Jeremy Corbyn has called for nuclear non-proliferation to be debated by the United Nations after it was revealed Britain's nuclear system experienced a "serious malfunction".
The Labour Party leader is well-known for his opposition to nuclear weapons, but re-stated his view on Sunday (22 January) after a Trident II D5 missile veered off course when it was fired from a British submarine off the coast of Florida last June.
The missile was not armed with nuclear warheads at the time of the test, but raises serious questions about the use of such weapons in a global context.
Corbyn labelled the failed nuclear test a "catastrophic error" and argued that the world's nuclear states need to debate disarming such weaponry.
Speaking on Sky News, Corbyn said: "While it wasn't armed, goodness knows what the consequences of that could have been.
"I think we need a serious discussion about that, but also let's look to the longer future.
"I've been involved in nuclear non-proliferation conference discussions for a very long time. I think this ought to be the opportunity in which we pursue a policy of discussions with all of the nuclear-weapon states – the five permanent members of the UN – as well as those others in order to bring about nuclear disarmament, in order to bring about our participation in the non-proliferation treaty, which after all was a Labour creation in the 1960s."
After an intense debate within the Labour Party about its stance on nuclear weapons at the party conference, MPs voted overwhelmingly to renew the £40bn ($50bn) Trident nuclear programme in July.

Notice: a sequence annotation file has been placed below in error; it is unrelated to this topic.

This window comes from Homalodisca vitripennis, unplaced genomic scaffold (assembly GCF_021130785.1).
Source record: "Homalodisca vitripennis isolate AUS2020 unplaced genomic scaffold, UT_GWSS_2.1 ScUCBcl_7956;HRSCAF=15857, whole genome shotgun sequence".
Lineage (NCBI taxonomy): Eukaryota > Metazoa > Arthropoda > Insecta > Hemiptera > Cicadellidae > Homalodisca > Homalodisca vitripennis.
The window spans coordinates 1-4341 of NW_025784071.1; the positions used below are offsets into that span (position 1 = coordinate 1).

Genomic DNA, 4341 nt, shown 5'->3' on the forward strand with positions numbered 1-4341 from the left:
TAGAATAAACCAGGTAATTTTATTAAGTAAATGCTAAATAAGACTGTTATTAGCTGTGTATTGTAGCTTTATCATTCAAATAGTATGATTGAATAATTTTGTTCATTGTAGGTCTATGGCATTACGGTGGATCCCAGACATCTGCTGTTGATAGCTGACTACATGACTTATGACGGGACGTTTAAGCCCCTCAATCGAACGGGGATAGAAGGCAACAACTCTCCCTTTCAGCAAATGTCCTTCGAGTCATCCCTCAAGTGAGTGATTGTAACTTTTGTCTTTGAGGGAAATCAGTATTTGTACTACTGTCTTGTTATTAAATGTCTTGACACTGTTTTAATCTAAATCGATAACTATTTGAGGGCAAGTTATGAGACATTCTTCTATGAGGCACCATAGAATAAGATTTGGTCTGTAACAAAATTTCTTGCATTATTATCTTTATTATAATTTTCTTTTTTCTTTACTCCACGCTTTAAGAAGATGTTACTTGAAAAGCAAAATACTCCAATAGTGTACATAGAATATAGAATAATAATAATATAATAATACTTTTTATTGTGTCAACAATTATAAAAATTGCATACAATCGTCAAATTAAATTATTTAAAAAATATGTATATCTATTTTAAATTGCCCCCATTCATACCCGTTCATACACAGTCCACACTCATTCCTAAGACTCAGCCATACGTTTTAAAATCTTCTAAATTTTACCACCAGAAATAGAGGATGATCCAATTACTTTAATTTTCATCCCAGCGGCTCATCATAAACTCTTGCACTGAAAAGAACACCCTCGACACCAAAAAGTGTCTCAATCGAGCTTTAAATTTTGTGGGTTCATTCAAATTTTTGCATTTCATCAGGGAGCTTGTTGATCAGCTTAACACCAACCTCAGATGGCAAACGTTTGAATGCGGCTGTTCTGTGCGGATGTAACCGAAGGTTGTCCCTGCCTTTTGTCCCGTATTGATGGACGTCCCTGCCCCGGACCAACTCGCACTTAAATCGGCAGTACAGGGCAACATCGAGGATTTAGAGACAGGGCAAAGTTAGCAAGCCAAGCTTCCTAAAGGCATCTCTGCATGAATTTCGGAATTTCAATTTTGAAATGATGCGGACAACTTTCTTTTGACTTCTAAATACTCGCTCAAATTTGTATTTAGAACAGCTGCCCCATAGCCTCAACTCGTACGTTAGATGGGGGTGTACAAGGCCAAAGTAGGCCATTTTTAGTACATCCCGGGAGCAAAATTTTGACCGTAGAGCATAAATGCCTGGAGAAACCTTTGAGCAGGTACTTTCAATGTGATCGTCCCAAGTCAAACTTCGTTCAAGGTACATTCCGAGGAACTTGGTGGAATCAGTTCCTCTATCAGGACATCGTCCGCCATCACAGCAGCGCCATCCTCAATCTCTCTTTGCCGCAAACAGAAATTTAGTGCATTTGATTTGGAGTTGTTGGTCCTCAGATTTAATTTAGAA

The failed nuclear test, where the missile veered off-course, took place weeks before the vote and May was aware of the incident before she made a speech defending the weapons.
However, she made no reference of the failure when she addressed the House of Commons. She is said to have justified withholding the information due to its sensitivity.
Andrew Marr, on his Sunday morning political show, repeatedly asked May about to clarify if she knew about the failure, but she repeatedly averted the question.
Anti-nuclear campaigners have described the prime minister's actions as "shocking".
Kate Hudson, general secretary for the Campaign for Nuclear Disarmament, said: "This is a very serious failure of the Trident system and there's absolutely no doubt that this would have impacted on the debate in parliament on Trident replacement. So the government's motivation for holding back this vital information is clear.
"Instead this crucial information has been revealed by a senior naval figure rather than by government at the appropriate time to inform the parliamentary debate.
"This is shocking behaviour on the part of our government and it is profoundly to be hoped that parliamentary opposition forces will hold government to account for withholding information that is crucial to our national security."
Defence Secretary Michael Fallon is expected to be called to the House of Commons to explain the test failure, with Labour MP Kevan Jones calling for an inquiry into the incident.